Four years ago I moved the development team at my current company from Visual SourceSafe to Subversion. I had been using SourceSafe at my current company and a previous employer for about ten years total.  Our SourceSafe was at times painfully slow, and I knew of some of the issues SourceSafe had with possible data corruption. At the time I was reading a several books from the Pragmatic Bookshelf, so picking up “Pragmatic Version Control with Subversion” made sense.  There were two core improvements I was looking for.  First, I wanted a product that could handle merges better from the start the SourceSafe. Second, I needed something that would work in both a Windows and Unix environment, because our Unix code badly needed source control.  To me Subversion made perfect sense, and seemed like the best option at the time.

Another developer mentioned Mercurial, and I spent a little bit of time researching it.  I recall having a hard time understanding how a distributed version control system made much sense.  I saw the central repository being the core feature in a VCS, and had not read enough to really understand how distributed version control really worked.  In retrospect I can also see that since most of our projects were solo projects, some of the core advantages of being distributed would not have been realized.  I also doubt I could have gotten my boss at the time to buy into using a distributed VCS.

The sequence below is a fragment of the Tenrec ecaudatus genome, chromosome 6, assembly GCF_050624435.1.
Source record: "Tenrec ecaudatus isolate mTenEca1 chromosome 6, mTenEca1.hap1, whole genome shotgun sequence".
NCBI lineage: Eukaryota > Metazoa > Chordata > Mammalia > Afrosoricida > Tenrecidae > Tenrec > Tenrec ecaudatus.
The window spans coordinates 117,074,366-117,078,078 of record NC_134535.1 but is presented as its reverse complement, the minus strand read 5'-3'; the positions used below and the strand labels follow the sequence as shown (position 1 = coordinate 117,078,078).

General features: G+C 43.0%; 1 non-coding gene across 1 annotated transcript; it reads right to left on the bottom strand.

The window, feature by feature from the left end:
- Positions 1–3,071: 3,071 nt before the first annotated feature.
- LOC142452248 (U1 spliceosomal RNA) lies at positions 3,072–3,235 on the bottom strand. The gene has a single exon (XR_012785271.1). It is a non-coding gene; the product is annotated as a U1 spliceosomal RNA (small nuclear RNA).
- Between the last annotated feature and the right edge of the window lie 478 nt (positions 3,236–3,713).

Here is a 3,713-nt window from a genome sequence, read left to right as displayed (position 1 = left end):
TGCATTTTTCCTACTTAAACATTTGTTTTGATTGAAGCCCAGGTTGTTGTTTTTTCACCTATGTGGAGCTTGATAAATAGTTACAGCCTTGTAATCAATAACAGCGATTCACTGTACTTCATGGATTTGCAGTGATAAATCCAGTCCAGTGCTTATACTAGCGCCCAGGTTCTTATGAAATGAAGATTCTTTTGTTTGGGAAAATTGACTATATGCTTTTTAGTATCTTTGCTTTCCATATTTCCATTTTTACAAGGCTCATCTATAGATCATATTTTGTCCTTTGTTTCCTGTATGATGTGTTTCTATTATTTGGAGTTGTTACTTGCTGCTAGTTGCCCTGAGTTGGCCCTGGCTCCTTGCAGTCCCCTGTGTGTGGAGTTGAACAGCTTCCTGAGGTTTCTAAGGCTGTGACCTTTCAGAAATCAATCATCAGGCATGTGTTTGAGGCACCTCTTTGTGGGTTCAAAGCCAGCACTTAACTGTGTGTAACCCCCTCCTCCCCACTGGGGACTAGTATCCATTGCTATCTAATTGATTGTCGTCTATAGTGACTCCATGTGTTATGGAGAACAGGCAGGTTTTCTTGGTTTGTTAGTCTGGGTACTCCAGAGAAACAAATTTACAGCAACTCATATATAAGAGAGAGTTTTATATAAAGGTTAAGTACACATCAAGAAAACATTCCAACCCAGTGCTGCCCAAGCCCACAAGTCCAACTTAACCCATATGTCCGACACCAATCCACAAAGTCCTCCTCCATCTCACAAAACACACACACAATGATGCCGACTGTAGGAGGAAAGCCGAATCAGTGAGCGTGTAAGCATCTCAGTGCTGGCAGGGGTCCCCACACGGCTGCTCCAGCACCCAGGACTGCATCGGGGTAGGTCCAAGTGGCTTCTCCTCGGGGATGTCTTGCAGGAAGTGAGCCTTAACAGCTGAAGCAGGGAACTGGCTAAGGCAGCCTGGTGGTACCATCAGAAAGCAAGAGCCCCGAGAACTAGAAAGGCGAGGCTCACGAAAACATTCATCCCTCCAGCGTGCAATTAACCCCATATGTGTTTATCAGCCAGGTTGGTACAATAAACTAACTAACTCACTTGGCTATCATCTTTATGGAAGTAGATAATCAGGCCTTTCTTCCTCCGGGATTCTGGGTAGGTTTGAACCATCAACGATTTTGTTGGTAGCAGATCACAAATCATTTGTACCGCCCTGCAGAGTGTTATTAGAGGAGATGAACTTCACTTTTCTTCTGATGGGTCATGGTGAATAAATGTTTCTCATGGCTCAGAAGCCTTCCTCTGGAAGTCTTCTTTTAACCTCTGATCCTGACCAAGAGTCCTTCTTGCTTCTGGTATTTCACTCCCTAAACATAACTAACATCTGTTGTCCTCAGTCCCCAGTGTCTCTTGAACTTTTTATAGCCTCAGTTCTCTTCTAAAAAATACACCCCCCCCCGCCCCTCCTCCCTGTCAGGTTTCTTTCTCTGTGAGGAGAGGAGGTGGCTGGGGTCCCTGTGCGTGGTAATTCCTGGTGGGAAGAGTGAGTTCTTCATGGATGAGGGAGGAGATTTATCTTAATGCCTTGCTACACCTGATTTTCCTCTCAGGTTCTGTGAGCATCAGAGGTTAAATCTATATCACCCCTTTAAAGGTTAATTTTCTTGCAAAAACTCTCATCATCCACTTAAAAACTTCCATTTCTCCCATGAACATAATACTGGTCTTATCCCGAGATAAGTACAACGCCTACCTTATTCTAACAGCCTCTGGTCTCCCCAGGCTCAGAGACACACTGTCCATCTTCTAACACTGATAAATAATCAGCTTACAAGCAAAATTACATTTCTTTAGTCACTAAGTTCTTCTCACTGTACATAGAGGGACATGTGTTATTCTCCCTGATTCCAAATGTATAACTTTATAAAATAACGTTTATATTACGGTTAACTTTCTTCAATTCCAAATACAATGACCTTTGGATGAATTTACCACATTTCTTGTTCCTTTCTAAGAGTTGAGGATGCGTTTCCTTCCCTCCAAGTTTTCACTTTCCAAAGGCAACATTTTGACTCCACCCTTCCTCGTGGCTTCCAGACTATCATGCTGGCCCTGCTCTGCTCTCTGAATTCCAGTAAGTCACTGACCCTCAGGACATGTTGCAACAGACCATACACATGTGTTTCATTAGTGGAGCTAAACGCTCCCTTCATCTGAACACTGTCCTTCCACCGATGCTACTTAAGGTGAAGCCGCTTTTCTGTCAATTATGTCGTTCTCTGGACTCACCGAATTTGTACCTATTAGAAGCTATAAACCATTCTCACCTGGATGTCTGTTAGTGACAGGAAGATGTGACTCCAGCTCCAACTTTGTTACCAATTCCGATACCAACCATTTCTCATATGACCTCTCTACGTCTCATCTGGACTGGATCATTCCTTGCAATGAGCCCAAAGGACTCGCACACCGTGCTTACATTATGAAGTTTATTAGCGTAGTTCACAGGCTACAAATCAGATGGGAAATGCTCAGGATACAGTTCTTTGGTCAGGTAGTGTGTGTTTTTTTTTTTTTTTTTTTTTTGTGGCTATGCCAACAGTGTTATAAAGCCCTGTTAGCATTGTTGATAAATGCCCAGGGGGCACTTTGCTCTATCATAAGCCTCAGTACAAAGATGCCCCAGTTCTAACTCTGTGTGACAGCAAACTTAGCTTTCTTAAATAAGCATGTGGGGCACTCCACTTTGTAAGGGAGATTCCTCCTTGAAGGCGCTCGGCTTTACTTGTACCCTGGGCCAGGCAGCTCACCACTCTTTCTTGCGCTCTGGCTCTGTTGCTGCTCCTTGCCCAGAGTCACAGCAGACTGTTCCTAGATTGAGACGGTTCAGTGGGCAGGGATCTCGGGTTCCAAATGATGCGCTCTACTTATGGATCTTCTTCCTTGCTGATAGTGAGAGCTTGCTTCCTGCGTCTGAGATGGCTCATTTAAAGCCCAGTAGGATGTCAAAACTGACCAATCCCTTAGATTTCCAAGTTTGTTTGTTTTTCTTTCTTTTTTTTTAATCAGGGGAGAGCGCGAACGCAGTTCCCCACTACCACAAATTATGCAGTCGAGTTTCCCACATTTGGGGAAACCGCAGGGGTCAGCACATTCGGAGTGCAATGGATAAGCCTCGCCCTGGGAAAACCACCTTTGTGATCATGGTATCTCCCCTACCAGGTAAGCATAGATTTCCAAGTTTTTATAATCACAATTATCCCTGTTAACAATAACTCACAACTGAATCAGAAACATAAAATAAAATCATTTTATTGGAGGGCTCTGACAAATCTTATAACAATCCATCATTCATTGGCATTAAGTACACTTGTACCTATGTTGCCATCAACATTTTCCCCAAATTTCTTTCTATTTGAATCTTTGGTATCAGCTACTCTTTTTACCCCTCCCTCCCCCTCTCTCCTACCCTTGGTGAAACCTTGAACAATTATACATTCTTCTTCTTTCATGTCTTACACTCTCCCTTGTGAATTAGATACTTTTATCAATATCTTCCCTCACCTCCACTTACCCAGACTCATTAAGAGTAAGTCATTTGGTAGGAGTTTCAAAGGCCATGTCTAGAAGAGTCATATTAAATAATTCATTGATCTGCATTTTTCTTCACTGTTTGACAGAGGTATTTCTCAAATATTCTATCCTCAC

Over the past several years, Git started to show up on the blogs I follow with more and more regularity.  When the Pragmatic Bookshelf had a sale in November of last year, I decided to pick up “Pragmatic Guide to Git”. This month I finally managed to crack it open, and run through the fabulous Git Immersion site by EdgeCase.  I have some initial thoughts on Git as compared to what I have used in the past.

The first thing I like is that tagging makes sense. Subversion’s paradigm of making a copy always felt a little off to me. This is much cleaner in Git, feels more natural, and seems like it will be easier to understand.